I went to study at the Estonian Language House in 2019. It was my friend’s idea and she recommended it not only because of the high quality of teaching but also because of the people who work there – they are warm and with a big heart! Looking back, I can say that it gave me not only language skills, but also contacts that I have to this day. I remember a man who started with me and he did not have the smoothest start, but he reached language level C by the end because the atmosphere was so special. The great atmosphere and warmth of this house brings me and other people from different linguistic and cultural backgrounds back to that place.
Viktoria Ladõnskaja-Kubits, former member of the Riigikogu:
The Estonian Language Houses project started because the issue of the language skills of taxi drivers in Narva became the media’s focus of attention. It was a group of people whose Estonian was not up to the required level. The demand from consumers, politicians, and regulations was clear – taxi drivers must meet a certain standard. On the other hand, it became clear that there is not always a convenient and suitable solution to help both the individual and person setting the requirement. In a nutshell: the demand was there, the supply (in other words: free language courses) needed to be created. I would add that the courses also had to be delivered at the right time and using different methodologies. That gave rise to the Estonian Language Houses. It was also clear that the houses had to be concerned not only with language teaching, but also with integration more broadly. It is something that helps you grow as a citizen of your country. To this day, I am very proud that the project was a success. Of course, it is not just about language learning: this project is much bigger and more important. This is the start of an opportunity for integration where the state, which offers help, meets the citizen, who perhaps wants to grow to be a loving citizen.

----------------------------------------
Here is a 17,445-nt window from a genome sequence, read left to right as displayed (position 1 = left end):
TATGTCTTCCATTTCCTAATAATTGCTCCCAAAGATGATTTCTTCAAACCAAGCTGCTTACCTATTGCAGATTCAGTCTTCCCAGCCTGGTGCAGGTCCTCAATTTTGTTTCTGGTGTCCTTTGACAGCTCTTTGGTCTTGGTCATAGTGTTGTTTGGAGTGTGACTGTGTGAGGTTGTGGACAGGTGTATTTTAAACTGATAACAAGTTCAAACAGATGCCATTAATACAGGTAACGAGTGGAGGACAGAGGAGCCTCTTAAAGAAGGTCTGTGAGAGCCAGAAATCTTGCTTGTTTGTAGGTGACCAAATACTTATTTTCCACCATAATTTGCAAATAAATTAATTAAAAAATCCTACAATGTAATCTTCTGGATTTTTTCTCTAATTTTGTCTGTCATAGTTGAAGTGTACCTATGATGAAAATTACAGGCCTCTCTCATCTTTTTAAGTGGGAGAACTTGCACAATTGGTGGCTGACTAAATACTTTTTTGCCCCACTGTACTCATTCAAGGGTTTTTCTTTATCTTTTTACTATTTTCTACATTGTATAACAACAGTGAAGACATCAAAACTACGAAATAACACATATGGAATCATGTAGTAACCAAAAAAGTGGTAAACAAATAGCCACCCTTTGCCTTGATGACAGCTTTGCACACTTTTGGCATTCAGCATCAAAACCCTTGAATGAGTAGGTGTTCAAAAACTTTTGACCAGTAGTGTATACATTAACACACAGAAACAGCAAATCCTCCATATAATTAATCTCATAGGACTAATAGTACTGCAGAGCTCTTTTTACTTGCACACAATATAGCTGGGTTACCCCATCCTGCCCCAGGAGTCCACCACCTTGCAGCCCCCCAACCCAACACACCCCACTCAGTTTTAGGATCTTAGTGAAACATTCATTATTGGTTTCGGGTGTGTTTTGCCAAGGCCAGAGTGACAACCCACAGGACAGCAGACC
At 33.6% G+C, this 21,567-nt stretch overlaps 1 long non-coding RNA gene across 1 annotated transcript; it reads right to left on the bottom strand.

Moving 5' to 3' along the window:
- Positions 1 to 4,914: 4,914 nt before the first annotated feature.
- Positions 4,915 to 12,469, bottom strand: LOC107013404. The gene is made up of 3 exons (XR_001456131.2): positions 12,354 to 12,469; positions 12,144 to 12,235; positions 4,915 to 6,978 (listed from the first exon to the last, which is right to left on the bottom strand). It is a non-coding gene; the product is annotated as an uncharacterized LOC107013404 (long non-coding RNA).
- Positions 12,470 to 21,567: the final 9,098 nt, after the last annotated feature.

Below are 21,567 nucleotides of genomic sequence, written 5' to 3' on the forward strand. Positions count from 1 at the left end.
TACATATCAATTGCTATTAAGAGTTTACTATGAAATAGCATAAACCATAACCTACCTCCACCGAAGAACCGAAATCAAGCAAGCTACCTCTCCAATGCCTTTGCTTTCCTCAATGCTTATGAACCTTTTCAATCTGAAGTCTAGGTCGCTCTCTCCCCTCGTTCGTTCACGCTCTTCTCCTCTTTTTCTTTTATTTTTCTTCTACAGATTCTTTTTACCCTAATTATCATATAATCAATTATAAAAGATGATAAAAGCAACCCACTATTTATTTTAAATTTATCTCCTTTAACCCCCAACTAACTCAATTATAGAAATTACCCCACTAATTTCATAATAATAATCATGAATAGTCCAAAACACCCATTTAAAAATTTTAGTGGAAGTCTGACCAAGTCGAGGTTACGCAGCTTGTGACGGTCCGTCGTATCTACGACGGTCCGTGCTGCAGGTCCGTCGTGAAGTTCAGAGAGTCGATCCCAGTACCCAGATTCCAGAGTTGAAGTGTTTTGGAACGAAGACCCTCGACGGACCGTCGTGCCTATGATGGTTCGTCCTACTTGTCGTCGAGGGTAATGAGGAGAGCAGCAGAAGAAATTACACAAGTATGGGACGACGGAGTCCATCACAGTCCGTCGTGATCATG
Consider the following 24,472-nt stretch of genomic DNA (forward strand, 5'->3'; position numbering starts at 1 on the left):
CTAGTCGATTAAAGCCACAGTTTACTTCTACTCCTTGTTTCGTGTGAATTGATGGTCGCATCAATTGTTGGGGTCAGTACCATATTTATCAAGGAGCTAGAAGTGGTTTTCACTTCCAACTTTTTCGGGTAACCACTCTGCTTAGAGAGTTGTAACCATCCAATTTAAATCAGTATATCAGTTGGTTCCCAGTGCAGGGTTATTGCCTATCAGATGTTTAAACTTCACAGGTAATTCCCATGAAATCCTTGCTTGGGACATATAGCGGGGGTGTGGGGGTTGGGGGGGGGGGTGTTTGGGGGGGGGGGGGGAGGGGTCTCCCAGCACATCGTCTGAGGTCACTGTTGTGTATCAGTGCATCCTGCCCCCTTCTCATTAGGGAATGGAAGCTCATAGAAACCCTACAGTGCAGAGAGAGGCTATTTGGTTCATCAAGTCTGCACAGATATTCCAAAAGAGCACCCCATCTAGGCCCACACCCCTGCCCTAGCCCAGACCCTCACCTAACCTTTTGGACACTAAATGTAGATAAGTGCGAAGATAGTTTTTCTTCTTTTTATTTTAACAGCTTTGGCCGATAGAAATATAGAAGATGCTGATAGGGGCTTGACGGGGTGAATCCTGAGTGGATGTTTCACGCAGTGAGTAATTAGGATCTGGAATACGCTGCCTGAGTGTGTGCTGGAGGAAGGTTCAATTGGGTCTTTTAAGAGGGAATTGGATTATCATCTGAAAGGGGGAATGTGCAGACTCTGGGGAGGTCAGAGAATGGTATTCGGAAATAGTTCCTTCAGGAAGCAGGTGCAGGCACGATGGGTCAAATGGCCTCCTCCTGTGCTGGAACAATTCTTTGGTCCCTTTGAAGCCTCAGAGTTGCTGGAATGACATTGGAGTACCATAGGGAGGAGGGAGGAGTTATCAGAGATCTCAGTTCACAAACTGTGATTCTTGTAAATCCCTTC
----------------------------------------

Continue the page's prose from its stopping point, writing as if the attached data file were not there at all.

Creative learning plays an important role. For example, the Estonian Language House in Tallinn has also organised language lessons at the Balti Jaam Market.
Museum helps to learn a language – a tour to Kalamaja Museum.
‘Sõida tasa üle silla’ sing-along party – on 20 August 2021, the Integration Foundation in Narva organised a sing-along party called ‘Sõida tasa üle silla’. Its aim was to bring together people of different nationalities who speak different first languages and live in different regions to celebrate the thirtieth anniversary of the restoration of Estonian independence by singing songs close to their hearts. The party was a concert of sorts, attended by around 1,500 people.
On 20 August this year, Narva hosted a great sing-along event, the Singing Picnic, on the Day of Restoration of Independence. It was a party full of sunshine and warmth, kindness and cordiality, genuine joy and unity. The singing picnic brought a lot of nice people to the Joaoru Park in Narva. Nearly 200 singers and dancers took to the stage and more than 2,000 guests enjoyed the sing-along.